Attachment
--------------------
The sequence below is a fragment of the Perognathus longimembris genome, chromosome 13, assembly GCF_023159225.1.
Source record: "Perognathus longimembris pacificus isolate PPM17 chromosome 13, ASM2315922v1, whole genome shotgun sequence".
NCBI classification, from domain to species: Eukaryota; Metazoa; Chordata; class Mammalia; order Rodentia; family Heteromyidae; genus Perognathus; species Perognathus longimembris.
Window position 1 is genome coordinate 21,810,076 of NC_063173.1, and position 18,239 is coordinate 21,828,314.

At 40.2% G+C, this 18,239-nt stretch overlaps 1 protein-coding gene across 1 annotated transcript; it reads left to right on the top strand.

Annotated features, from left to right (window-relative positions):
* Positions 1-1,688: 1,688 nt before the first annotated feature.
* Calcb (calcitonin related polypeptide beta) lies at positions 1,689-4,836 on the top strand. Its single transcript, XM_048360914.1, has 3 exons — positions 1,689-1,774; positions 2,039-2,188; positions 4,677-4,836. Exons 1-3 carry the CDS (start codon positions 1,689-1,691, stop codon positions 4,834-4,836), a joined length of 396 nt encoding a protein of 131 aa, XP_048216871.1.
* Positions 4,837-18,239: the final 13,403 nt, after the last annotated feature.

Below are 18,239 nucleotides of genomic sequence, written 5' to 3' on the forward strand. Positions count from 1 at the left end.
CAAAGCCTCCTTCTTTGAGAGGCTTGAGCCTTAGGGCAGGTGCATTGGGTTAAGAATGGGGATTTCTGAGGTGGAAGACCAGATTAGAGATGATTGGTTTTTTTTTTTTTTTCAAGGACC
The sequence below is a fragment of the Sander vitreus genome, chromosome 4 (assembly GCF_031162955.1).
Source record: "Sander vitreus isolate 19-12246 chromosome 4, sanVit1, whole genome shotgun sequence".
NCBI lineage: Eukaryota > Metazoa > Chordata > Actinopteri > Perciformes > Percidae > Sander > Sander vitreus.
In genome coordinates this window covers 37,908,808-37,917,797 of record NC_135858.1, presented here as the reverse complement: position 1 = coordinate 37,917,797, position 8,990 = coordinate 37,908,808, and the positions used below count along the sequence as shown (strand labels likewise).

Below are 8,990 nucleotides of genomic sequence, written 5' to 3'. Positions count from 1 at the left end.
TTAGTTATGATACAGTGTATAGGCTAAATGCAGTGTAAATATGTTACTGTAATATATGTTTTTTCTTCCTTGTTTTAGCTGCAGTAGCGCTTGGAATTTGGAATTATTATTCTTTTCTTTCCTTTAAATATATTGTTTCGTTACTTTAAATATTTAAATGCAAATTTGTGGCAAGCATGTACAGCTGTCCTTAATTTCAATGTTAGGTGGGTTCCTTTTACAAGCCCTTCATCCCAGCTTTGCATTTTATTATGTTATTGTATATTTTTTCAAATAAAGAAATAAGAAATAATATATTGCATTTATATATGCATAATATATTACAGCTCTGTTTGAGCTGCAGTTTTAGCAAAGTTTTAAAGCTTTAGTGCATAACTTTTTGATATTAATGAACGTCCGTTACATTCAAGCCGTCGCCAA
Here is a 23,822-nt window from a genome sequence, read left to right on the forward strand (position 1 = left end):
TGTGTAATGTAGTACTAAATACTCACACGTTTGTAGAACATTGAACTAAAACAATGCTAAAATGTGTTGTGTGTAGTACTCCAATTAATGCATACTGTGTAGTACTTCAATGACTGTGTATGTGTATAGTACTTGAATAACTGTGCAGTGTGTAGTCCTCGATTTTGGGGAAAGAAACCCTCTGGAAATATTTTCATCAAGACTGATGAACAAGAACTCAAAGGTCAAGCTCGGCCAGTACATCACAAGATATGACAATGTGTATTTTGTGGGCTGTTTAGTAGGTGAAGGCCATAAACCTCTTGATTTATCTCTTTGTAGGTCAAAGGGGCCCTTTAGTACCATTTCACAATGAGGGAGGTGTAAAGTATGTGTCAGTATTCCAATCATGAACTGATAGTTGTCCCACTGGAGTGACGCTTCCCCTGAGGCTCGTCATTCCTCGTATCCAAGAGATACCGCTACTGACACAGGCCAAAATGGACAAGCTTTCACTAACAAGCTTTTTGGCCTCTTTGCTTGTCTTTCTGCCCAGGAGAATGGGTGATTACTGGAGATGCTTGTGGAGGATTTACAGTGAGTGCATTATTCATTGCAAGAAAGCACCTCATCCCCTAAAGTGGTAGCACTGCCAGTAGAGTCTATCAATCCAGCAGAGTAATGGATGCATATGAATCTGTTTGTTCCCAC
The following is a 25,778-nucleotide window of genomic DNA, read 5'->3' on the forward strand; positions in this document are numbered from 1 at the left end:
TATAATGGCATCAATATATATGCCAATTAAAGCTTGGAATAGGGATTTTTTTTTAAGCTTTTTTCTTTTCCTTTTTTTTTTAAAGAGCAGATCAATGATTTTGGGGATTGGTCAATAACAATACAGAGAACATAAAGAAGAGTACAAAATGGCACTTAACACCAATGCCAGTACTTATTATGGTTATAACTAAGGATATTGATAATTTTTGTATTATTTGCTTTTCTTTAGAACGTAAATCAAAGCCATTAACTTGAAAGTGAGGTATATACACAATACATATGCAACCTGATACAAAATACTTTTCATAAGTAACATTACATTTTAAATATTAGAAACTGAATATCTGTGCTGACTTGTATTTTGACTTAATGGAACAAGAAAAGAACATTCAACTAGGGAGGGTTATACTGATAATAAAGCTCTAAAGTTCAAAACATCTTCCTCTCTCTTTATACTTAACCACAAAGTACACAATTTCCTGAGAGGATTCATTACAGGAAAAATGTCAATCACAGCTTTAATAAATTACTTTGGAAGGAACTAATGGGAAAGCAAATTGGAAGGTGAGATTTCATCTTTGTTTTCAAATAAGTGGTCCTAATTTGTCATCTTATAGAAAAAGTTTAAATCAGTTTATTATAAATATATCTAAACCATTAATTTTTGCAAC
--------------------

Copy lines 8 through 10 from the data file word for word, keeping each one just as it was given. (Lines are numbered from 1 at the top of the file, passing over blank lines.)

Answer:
* Calcb (calcitonin related polypeptide beta) lies at positions 1,689-4,836 on the top strand. Its single transcript, XM_048360914.1, has 3 exons — positions 1,689-1,774; positions 2,039-2,188; positions 4,677-4,836. Exons 1-3 carry the CDS (start codon positions 1,689-1,691, stop codon positions 4,834-4,836), a joined length of 396 nt encoding a protein of 131 aa, XP_048216871.1.
* Positions 4,837-18,239: the final 13,403 nt, after the last annotated feature.

Below are 18,239 nucleotides of genomic sequence, written 5' to 3' on the forward strand. Positions count from 1 at the left end.